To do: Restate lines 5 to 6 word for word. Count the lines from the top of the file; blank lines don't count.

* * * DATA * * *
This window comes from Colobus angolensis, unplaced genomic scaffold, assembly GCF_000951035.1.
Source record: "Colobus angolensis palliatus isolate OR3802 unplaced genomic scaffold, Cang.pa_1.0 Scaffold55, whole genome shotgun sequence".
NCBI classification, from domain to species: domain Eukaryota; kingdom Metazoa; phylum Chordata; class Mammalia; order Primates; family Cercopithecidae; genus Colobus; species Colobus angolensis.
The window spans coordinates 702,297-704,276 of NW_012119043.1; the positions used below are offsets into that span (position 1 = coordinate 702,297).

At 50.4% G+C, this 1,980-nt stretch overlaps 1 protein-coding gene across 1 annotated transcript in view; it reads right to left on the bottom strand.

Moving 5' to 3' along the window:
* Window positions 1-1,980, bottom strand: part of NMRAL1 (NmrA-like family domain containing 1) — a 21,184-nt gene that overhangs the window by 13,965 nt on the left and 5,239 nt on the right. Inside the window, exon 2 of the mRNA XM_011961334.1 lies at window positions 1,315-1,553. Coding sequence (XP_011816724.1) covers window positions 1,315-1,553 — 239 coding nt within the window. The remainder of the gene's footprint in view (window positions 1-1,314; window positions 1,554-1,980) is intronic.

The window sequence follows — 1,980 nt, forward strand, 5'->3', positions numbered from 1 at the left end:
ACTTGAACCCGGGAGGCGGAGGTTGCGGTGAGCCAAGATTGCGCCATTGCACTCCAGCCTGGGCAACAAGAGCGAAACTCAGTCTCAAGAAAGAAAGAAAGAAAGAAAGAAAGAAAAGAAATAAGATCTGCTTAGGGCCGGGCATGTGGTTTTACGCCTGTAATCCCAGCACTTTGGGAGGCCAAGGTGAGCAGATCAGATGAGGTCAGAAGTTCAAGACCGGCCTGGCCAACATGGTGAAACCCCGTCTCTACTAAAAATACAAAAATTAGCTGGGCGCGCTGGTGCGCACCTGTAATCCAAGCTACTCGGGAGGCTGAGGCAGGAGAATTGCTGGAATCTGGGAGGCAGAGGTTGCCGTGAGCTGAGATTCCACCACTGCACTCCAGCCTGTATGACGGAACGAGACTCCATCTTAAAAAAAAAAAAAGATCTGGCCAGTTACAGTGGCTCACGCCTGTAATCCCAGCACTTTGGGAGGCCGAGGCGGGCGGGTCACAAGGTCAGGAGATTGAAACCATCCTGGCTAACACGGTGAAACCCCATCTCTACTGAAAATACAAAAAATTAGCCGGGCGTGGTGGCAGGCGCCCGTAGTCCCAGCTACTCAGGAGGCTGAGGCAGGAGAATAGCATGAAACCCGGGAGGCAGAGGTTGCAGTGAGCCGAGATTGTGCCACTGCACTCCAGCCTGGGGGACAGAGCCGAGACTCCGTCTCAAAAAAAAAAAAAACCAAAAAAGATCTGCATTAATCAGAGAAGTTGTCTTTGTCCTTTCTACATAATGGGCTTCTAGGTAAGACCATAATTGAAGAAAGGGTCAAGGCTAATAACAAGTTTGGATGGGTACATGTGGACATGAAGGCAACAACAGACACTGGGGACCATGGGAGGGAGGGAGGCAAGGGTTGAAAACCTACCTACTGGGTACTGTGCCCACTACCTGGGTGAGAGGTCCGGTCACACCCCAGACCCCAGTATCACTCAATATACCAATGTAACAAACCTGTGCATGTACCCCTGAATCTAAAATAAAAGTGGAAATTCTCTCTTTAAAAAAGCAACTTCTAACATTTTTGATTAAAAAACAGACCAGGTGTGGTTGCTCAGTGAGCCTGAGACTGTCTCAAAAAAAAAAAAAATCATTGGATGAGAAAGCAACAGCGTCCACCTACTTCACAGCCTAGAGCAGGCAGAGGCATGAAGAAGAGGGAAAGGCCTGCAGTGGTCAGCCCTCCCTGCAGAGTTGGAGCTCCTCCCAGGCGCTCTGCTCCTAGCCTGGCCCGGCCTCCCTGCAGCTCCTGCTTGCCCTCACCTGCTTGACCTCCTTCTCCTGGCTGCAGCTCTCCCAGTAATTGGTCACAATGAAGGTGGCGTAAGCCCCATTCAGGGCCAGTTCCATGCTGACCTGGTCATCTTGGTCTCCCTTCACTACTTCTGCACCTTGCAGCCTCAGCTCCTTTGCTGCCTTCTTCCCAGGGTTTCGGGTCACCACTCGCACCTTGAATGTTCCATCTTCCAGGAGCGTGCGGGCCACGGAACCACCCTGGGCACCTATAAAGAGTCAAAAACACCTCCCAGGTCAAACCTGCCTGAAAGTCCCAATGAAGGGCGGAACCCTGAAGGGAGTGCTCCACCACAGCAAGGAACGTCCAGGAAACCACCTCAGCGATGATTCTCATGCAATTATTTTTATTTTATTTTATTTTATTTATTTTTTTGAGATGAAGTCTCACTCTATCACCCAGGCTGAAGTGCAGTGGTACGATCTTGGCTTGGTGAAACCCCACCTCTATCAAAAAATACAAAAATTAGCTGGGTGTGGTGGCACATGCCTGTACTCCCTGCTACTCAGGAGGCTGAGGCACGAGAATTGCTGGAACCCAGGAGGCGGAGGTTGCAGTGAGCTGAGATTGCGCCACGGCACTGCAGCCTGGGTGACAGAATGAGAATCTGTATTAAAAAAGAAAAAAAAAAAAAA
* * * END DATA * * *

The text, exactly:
At 50.4% G+C, this 1,980-nt stretch overlaps 1 protein-coding gene across 1 annotated transcript in view; it reads right to left on the bottom strand.

Moving 5' to 3' along the window: